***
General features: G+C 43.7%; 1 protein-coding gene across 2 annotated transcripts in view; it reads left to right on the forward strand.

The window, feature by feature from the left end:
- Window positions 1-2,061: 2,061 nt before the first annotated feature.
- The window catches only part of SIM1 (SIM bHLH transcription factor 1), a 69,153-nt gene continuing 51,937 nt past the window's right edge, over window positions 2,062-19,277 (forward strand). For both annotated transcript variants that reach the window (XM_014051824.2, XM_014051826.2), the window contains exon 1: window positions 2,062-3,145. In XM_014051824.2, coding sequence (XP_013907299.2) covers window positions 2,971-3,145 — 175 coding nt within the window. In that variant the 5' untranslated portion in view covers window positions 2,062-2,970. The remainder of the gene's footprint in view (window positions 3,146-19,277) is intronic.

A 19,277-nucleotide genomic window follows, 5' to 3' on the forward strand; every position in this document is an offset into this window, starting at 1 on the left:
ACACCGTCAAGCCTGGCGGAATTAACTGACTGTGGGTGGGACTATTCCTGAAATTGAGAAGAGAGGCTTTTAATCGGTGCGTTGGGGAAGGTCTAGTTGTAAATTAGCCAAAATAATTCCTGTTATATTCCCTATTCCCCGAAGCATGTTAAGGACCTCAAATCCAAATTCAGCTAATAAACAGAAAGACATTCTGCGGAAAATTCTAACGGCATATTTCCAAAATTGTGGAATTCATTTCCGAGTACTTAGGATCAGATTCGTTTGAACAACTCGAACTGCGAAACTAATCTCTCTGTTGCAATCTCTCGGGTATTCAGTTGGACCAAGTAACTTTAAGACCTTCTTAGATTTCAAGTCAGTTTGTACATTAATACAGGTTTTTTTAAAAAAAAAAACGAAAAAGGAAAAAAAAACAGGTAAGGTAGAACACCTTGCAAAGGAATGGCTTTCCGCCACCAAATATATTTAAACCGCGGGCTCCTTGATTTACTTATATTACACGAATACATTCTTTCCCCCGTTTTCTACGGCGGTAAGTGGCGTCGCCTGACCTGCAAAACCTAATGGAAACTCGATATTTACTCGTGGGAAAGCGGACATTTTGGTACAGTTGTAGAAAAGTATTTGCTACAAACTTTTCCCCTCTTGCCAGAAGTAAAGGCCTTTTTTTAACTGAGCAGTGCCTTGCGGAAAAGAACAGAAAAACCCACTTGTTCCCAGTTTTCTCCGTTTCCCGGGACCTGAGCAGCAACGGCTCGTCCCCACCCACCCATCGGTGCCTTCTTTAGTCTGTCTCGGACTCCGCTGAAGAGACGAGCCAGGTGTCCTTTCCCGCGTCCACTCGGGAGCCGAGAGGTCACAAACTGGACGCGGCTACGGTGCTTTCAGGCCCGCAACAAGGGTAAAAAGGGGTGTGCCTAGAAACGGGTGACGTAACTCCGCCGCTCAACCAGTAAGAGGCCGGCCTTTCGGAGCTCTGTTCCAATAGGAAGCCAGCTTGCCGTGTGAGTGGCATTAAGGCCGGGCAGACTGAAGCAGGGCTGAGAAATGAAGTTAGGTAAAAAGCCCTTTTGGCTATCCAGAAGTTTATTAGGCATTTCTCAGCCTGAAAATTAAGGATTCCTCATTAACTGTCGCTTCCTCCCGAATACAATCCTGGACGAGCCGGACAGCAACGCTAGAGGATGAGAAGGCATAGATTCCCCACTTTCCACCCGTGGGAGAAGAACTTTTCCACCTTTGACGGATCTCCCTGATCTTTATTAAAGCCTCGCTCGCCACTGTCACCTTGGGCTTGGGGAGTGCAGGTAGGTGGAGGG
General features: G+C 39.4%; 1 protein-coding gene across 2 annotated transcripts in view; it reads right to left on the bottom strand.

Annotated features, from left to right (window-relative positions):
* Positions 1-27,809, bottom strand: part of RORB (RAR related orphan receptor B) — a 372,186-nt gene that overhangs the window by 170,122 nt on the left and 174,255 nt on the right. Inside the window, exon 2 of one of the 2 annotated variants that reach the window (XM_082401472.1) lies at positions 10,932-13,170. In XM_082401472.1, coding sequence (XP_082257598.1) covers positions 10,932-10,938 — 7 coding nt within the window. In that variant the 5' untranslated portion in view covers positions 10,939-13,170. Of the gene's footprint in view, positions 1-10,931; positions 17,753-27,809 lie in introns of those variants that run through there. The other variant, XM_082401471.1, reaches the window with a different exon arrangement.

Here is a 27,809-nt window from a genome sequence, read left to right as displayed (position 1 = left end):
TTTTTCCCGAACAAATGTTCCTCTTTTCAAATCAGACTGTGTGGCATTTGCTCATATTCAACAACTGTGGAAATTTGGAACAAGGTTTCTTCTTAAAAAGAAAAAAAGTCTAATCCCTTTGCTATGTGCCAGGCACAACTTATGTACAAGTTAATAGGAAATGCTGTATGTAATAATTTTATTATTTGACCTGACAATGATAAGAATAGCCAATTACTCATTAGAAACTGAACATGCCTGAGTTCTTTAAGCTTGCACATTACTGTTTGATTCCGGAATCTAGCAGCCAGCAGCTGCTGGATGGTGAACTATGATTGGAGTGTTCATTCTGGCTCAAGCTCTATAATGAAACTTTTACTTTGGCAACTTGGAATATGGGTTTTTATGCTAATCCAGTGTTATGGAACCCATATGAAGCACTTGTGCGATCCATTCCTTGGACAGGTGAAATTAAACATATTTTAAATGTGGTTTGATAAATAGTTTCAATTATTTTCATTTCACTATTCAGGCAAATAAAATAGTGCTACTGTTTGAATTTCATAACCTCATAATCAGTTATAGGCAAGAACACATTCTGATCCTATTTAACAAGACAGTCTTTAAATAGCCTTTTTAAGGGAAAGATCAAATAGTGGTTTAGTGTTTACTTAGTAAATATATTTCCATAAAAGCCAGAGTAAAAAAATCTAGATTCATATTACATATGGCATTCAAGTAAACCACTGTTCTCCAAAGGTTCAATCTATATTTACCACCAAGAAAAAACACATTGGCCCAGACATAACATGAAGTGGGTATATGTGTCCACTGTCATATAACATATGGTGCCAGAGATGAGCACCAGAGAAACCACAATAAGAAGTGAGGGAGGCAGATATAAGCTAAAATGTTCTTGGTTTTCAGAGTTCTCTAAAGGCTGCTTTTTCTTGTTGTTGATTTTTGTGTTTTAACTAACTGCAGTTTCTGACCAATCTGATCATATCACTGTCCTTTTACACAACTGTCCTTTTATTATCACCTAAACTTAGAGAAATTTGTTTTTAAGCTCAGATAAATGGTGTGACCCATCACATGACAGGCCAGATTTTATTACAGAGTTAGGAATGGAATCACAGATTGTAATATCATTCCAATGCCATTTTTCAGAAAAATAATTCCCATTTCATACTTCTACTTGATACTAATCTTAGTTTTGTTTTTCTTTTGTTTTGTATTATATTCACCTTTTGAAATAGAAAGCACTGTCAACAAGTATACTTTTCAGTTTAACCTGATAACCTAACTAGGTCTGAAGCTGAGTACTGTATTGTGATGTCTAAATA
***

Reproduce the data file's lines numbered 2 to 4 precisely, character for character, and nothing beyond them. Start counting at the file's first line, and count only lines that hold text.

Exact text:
The window, feature by feature from the left end:
- Window positions 1-2,061: 2,061 nt before the first annotated feature.
- The window catches only part of SIM1 (SIM bHLH transcription factor 1), a 69,153-nt gene continuing 51,937 nt past the window's right edge, over window positions 2,062-19,277 (forward strand). For both annotated transcript variants that reach the window (XM_014051824.2, XM_014051826.2), the window contains exon 1: window positions 2,062-3,145. In XM_014051824.2, coding sequence (XP_013907299.2) covers window positions 2,971-3,145 — 175 coding nt within the window. In that variant the 5' untranslated portion in view covers window positions 2,062-2,970. The remainder of the gene's footprint in view (window positions 3,146-19,277) is intronic.